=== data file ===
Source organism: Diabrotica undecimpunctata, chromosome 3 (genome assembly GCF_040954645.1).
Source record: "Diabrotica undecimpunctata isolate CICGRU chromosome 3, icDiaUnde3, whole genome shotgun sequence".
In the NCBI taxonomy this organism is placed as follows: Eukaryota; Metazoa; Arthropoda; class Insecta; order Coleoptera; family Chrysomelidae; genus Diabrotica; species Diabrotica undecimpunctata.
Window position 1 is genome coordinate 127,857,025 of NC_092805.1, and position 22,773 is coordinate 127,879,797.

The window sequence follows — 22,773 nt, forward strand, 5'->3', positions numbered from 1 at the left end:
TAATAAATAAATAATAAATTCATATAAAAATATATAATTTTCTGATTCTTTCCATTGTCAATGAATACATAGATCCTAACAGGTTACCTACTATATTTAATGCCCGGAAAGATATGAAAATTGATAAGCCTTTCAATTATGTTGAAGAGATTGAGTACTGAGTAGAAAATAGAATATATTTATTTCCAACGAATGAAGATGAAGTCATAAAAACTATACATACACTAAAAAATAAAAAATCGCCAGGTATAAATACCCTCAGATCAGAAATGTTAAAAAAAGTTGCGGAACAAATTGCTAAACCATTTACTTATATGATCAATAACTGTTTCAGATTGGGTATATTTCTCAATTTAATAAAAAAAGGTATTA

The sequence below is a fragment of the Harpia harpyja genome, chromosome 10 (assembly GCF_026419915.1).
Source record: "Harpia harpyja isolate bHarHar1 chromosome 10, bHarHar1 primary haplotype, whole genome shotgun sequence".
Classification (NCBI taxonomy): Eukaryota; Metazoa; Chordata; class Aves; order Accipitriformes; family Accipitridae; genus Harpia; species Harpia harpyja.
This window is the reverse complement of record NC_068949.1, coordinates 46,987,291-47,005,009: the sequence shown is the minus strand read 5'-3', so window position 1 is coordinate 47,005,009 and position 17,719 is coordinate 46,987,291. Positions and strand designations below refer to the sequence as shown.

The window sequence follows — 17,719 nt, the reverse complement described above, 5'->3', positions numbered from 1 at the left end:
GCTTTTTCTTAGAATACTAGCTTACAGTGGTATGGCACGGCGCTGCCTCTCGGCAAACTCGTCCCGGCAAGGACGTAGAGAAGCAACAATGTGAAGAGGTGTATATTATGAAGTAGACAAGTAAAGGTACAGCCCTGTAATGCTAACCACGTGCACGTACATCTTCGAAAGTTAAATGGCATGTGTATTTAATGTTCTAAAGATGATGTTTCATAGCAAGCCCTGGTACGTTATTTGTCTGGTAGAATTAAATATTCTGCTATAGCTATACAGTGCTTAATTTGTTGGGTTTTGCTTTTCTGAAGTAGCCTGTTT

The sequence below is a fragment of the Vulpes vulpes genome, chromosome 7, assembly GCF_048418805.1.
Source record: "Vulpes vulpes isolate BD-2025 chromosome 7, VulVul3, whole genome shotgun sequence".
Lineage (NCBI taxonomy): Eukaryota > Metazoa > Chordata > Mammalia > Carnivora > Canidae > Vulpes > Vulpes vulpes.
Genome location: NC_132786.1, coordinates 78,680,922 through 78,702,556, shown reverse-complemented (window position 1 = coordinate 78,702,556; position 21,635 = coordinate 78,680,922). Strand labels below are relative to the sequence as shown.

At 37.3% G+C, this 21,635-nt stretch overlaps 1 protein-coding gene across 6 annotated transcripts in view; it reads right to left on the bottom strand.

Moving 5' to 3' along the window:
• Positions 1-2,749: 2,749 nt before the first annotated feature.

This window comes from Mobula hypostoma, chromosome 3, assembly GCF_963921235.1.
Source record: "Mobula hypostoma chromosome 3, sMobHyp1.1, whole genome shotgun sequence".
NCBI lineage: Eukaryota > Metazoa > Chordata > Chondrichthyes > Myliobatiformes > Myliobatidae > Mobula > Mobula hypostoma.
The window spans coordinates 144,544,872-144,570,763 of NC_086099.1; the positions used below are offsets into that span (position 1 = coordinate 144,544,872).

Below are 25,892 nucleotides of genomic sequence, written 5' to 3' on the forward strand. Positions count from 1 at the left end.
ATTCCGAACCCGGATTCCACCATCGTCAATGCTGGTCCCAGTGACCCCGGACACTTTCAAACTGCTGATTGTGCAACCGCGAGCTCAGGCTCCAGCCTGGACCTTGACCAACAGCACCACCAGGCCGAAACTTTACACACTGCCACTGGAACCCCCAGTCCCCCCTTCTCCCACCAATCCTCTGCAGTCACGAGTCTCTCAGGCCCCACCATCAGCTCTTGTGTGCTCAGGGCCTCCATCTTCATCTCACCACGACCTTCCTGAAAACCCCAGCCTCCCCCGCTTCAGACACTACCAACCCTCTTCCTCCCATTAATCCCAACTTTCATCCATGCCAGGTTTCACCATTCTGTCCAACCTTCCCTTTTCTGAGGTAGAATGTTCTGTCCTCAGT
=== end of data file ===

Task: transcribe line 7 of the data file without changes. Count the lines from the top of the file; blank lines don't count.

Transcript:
The sequence below is a fragment of the Harpia harpyja genome, chromosome 10 (assembly GCF_026419915.1).